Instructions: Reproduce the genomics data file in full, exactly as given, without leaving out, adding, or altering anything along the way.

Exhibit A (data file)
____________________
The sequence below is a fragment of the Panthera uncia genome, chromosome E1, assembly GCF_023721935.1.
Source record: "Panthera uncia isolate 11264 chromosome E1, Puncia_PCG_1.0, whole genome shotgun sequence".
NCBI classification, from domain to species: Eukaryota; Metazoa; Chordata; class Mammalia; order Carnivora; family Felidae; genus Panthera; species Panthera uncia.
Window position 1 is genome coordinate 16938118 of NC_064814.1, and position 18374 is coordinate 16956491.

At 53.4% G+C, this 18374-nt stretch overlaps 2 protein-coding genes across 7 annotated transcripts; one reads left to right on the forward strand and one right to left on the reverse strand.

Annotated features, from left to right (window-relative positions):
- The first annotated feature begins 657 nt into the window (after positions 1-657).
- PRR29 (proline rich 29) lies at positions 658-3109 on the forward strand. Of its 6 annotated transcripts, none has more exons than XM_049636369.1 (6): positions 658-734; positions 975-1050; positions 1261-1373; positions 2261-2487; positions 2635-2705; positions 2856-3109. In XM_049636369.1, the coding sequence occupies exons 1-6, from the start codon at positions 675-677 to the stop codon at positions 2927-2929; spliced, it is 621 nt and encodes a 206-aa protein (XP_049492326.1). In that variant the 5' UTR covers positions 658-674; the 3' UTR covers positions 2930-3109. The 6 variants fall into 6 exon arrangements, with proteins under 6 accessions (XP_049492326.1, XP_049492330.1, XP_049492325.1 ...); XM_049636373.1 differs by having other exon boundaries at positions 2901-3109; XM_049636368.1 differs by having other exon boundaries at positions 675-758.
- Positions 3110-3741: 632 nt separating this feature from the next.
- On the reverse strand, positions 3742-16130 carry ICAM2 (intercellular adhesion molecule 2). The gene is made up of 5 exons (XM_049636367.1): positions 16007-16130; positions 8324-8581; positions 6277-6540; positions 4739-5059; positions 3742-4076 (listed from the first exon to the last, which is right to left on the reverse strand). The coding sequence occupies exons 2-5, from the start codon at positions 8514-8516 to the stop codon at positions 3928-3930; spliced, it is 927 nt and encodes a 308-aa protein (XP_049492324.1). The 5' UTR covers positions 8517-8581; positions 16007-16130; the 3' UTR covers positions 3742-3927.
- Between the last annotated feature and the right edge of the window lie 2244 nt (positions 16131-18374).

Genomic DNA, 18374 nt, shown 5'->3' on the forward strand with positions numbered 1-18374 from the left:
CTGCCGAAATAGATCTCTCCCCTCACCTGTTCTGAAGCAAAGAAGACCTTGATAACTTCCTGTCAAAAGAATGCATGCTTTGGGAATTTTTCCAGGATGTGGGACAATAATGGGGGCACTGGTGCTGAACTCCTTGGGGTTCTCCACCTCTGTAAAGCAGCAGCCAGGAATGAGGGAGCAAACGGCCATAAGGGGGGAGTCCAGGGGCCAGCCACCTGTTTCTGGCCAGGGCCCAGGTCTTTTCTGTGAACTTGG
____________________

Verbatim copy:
The sequence below is a fragment of the Panthera uncia genome, chromosome E1, assembly GCF_023721935.1.
Source record: "Panthera uncia isolate 11264 chromosome E1, Puncia_PCG_1.0, whole genome shotgun sequence".
NCBI classification, from domain to species: Eukaryota; Metazoa; Chordata; class Mammalia; order Carnivora; family Felidae; genus Panthera; species Panthera uncia.
Window position 1 is genome coordinate 16938118 of NC_064814.1, and position 18374 is coordinate 16956491.

At 53.4% G+C, this 18374-nt stretch overlaps 2 protein-coding genes across 7 annotated transcripts; one reads left to right on the forward strand and one right to left on the reverse strand.

Annotated features, from left to right (window-relative positions):
- The first annotated feature begins 657 nt into the window (after positions 1-657).
- PRR29 (proline rich 29) lies at positions 658-3109 on the forward strand. Of its 6 annotated transcripts, none has more exons than XM_049636369.1 (6): positions 658-734; positions 975-1050; positions 1261-1373; positions 2261-2487; positions 2635-2705; positions 2856-3109. In XM_049636369.1, the coding sequence occupies exons 1-6, from the start codon at positions 675-677 to the stop codon at positions 2927-2929; spliced, it is 621 nt and encodes a 206-aa protein (XP_049492326.1). In that variant the 5' UTR covers positions 658-674; the 3' UTR covers positions 2930-3109. The 6 variants fall into 6 exon arrangements, with proteins under 6 accessions (XP_049492326.1, XP_049492330.1, XP_049492325.1 ...); XM_049636373.1 differs by having other exon boundaries at positions 2901-3109; XM_049636368.1 differs by having other exon boundaries at positions 675-758.
- Positions 3110-3741: 632 nt separating this feature from the next.
- On the reverse strand, positions 3742-16130 carry ICAM2 (intercellular adhesion molecule 2). The gene is made up of 5 exons (XM_049636367.1): positions 16007-16130; positions 8324-8581; positions 6277-6540; positions 4739-5059; positions 3742-4076 (listed from the first exon to the last, which is right to left on the reverse strand). The coding sequence occupies exons 2-5, from the start codon at positions 8514-8516 to the stop codon at positions 3928-3930; spliced, it is 927 nt and encodes a 308-aa protein (XP_049492324.1). The 5' UTR covers positions 8517-8581; positions 16007-16130; the 3' UTR covers positions 3742-3927.
- Between the last annotated feature and the right edge of the window lie 2244 nt (positions 16131-18374).

Genomic DNA, 18374 nt, shown 5'->3' on the forward strand with positions numbered 1-18374 from the left:
CTGCCGAAATAGATCTCTCCCCTCACCTGTTCTGAAGCAAAGAAGACCTTGATAACTTCCTGTCAAAAGAATGCATGCTTTGGGAATTTTTCCAGGATGTGGGACAATAATGGGGGCACTGGTGCTGAACTCCTTGGGGTTCTCCACCTCTGTAAAGCAGCAGCCAGGAATGAGGGAGCAAACGGCCATAAGGGGGGAGTCCAGGGGCCAGCCACCTGTTTCTGGCCAGGGCCCAGGTCTTTTCTGTGAACTTGG